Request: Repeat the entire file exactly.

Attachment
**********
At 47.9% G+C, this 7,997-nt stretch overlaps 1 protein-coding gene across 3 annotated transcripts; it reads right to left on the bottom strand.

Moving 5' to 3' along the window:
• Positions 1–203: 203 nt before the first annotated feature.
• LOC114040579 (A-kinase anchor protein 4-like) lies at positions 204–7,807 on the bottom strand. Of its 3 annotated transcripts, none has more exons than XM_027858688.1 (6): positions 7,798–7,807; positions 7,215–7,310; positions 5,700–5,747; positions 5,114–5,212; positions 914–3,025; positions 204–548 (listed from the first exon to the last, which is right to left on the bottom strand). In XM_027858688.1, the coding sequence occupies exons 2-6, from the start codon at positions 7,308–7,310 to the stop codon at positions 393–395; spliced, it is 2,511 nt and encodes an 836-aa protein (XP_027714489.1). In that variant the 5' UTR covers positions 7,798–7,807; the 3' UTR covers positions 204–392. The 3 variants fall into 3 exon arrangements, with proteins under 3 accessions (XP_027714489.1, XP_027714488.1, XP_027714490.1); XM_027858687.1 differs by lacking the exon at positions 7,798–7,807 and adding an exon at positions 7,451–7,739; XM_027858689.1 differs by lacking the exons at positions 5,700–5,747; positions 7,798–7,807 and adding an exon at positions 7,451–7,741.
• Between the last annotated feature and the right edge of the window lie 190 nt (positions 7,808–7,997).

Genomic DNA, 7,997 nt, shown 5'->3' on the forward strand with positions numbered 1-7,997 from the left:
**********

At 47.9% G+C, this 7,997-nt stretch overlaps 1 protein-coding gene across 3 annotated transcripts; it reads right to left on the bottom strand.

Moving 5' to 3' along the window:
• Positions 1–203: 203 nt before the first annotated feature.
• LOC114040579 (A-kinase anchor protein 4-like) lies at positions 204–7,807 on the bottom strand. Of its 3 annotated transcripts, none has more exons than XM_027858688.1 (6): positions 7,798–7,807; positions 7,215–7,310; positions 5,700–5,747; positions 5,114–5,212; positions 914–3,025; positions 204–548 (listed from the first exon to the last, which is right to left on the bottom strand). In XM_027858688.1, the coding sequence occupies exons 2-6, from the start codon at positions 7,308–7,310 to the stop codon at positions 393–395; spliced, it is 2,511 nt and encodes an 836-aa protein (XP_027714489.1). In that variant the 5' UTR covers positions 7,798–7,807; the 3' UTR covers positions 204–392. The 3 variants fall into 3 exon arrangements, with proteins under 3 accessions (XP_027714489.1, XP_027714488.1, XP_027714490.1); XM_027858687.1 differs by lacking the exon at positions 7,798–7,807 and adding an exon at positions 7,451–7,739; XM_027858689.1 differs by lacking the exons at positions 5,700–5,747; positions 7,798–7,807 and adding an exon at positions 7,451–7,741.
• Between the last annotated feature and the right edge of the window lie 190 nt (positions 7,808–7,997).

Genomic DNA, 7,997 nt, shown 5'->3' on the forward strand with positions numbered 1-7,997 from the left: